September 22, 1980
By John Liebrand
King of Coliseum Rock
Ask anybody's voice coach. You'll never amount to anything in the competitive field of coliseum rock unless you know how to project. Acoustic guitars won't cut it. The music has to be hard and raw, with guitar licks that cut through the 65,000th seat like a scalpel through Vaseline.
And not everybody can do it, either. Jackson Browne can't keep a big crowd hyperactive. Brian Eno's music for airports or Joe Danger's sappy organ playing appeals to some, but are those people capable of driving 100,000 sweaty longhairs over the edge? No way.
Sammy Hagar is the master of coliseum rock. He proved it at Texxas Jam. He'll prove it at Roklahoma, Sept. 6 at Owen Field in Norman. Hagar can do serious damage to any football stadium in the continental United States.
"I play monster rock," said Hagar, backstage after his performance at the Jam. "It's the only thing that works at these kind of festivals. Certain bands really die on these festivals, you know?"
"Last year I did Kansas City and the Cars came on right after me. They're a huge band. They've got a huge following. But they died because they weren't playing festival music."
But what is festival music? Hagar elaborated: "Festival music is just what it sounds like—party down time. Festival music needs pizazz and spontaneity. You have to jam to whatever is getting people off. And my band—WE JAM."
"Of course some bands get self-indulgent," said Hagar. "Like the Grateful Dead, they forget where they are. I'll make a rash statement—the Grateful Dead are probably my least favorite band in the whole wide world. Christ. How boring can you get? (Sammy is starting to get worked up.) Who wants to watch a band for four hours? It's got to go downhill. I couldn't play my music for four hours, but I could do what the Dead do for four hours. I could sleep for four hours, too.”
"But what about Foreigner? They don't play for four hours.”
"When Foreigner comes on stage they just do a string of hits. Foreigner isn't what I'd call an event.”
"Ted Nugent is the only person who's any competition. I've got a better band and better songs, but Ted performs. His music isn't real fast and doesn't kick ass right because his band isn't very good, but I gotta give the man his due because he's good in the flesh and is also probably the only guy I know that could keep up with me physically for a lone period. That man is in superb physical condition." "He's the only rock and roller who I wouldn't want to get into a fight with because it would probably go the distance."
"Not only that, but he packs a rod," I interject.
"I can use a gun, too," said Hagar, obviously not taken aback, "but I don't think it would come down to that."
Hagar's talk of physical fitness is not just the idle chatter of a heavy metal hero. He exercises, avoids drugs and doesn't hit the sauce. He's a long distance runner, used to box and even runs an occasional marathon. There's no doubt in my mind that he could flatten Gary Numan in a single punch.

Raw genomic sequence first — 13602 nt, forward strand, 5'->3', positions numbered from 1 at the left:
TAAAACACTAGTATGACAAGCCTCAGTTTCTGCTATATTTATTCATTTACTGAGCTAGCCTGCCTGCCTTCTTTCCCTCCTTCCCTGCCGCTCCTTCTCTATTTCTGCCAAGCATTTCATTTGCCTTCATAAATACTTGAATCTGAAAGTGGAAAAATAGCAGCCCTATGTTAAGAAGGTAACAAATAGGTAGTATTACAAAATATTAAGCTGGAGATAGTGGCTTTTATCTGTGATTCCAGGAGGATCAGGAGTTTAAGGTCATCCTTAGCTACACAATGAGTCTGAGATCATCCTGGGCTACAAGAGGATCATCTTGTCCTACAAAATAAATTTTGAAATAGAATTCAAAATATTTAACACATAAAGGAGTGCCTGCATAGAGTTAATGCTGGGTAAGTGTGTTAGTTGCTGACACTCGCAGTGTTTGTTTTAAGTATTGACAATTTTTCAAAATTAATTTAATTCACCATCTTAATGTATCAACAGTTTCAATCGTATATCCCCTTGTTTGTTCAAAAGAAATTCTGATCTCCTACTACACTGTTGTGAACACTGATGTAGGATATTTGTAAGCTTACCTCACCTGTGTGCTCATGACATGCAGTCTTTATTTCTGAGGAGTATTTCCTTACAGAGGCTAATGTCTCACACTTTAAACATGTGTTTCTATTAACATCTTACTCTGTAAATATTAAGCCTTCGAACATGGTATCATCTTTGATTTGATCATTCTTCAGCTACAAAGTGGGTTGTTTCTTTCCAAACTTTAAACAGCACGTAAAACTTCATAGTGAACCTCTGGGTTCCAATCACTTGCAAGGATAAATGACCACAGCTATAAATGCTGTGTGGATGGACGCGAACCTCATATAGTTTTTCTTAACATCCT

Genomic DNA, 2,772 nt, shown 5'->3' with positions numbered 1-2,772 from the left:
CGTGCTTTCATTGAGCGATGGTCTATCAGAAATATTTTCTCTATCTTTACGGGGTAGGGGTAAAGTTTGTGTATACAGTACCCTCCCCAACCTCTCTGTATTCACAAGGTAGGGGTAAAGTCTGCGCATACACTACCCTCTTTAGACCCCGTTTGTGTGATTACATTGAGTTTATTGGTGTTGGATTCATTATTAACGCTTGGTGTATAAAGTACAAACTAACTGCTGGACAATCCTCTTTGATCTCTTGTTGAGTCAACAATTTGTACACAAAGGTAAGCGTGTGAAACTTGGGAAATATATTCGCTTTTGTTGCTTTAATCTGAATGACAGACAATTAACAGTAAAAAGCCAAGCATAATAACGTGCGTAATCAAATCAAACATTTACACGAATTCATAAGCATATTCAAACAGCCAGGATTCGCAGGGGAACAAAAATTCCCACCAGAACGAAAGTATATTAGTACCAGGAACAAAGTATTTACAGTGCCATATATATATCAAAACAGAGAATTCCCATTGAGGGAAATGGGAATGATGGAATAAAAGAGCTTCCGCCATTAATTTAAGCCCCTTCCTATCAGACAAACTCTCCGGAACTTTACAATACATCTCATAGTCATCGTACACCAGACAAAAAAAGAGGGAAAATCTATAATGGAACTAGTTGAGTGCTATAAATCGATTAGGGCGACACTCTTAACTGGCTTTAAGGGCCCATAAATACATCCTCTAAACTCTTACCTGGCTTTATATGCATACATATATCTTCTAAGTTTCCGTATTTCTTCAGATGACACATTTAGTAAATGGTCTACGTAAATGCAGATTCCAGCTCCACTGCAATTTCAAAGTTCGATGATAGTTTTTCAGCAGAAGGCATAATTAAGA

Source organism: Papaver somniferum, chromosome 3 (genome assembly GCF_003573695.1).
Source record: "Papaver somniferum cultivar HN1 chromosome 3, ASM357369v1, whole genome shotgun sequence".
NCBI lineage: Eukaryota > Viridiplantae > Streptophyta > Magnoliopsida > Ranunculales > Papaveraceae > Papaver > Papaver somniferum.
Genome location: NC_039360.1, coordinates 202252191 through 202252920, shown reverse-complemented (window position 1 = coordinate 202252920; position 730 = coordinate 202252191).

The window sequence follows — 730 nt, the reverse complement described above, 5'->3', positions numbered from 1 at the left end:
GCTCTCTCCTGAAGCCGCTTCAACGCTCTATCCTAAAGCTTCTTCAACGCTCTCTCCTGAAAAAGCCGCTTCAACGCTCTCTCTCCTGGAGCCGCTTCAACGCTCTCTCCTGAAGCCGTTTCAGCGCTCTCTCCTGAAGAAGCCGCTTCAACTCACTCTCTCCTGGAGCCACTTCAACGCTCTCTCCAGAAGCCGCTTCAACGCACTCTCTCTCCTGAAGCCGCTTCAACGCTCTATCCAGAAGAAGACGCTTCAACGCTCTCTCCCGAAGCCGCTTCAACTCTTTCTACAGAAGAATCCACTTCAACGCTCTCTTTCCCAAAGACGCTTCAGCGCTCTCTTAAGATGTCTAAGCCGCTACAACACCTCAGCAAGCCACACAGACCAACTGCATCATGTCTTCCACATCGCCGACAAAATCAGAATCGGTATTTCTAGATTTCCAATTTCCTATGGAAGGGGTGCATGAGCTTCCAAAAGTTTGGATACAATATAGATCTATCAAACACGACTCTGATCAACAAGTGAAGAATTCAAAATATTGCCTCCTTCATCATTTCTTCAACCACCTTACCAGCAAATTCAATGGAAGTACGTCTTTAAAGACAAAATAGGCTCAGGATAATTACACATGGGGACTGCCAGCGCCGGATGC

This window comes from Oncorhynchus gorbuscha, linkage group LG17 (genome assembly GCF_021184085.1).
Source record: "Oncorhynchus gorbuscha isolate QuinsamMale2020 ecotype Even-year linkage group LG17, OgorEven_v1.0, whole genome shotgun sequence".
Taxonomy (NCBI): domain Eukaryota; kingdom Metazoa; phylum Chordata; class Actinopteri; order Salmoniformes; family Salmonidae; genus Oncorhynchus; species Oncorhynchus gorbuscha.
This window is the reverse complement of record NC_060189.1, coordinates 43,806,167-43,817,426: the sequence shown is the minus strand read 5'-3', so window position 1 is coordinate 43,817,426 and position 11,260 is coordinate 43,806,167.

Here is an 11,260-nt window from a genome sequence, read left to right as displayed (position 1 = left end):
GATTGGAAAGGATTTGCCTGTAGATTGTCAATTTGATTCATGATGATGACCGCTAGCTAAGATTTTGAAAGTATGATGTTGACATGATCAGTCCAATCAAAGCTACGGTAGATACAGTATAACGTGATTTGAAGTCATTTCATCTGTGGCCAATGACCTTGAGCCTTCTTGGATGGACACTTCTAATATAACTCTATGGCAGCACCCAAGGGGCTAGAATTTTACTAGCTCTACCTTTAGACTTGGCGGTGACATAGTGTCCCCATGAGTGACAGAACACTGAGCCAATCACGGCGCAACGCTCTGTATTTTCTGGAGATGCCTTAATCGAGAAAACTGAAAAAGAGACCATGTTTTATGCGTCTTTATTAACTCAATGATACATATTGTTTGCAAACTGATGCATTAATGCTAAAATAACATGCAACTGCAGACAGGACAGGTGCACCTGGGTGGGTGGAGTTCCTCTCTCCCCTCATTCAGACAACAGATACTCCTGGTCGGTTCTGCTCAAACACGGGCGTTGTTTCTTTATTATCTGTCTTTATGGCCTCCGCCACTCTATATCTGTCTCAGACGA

"I know I'm fit," said Hagar, beaming with enough health showing to pose for one of those athletic breakfast cereal ads.
Hagar's father was Golden Gloves champ and professional boxer Robert Hagar (fight name: Bobby Bums), who was only one fight away from being champion of the world in the bantam weight division. "He got suspended and joined the army in World War II, which kind of ruined his career," said Hagar.
"He got suspended for attacking a referee. He beat him up because he thought he was cheating."
HERE'S THE STORY: "In the bantam weight division, most of the fighters are Mexicans or Chinese and not too many white guys have ever been champ in that division. Since my dad was an Irishman, promoters would put him in fights in Calexico, southern California and El Centro—all these border towns—and it would be a big draw. All the Mexicans from that side and all the white guys from this side would show up to root for their respective races.
"It was a good deal, really. Very profitable. Except for one thing," Sammy said with a mischievous grin, "they always had Mexican referees. There were times when he'd be really whipping a guy and the referee would break them up. Naturally he got pissed off, and naturally he attacked the referee," Hagar logically replied.
Hagar let out a hearty laugh, obviously enjoying the conversation about his father's fighting days. "I was just a natural boxer," he said. "My dad was a big influence. I was always fighting with my brothers or my neighbors. Many a time I'd bring a buddy home and my old man would hand us some gloves and we'd beat the shit out of each other."
I asked Sammy if he ever made a habit of beating up kids in grade school and taking their lunch money. "Haw!" he laughed. "I was never really that kind of guy. I was always a real little guy, but I was always THE BADDEST LITTLE GUY IN THE WHOLE TOWN. I could kick ass with anybody who was anywhere near my size."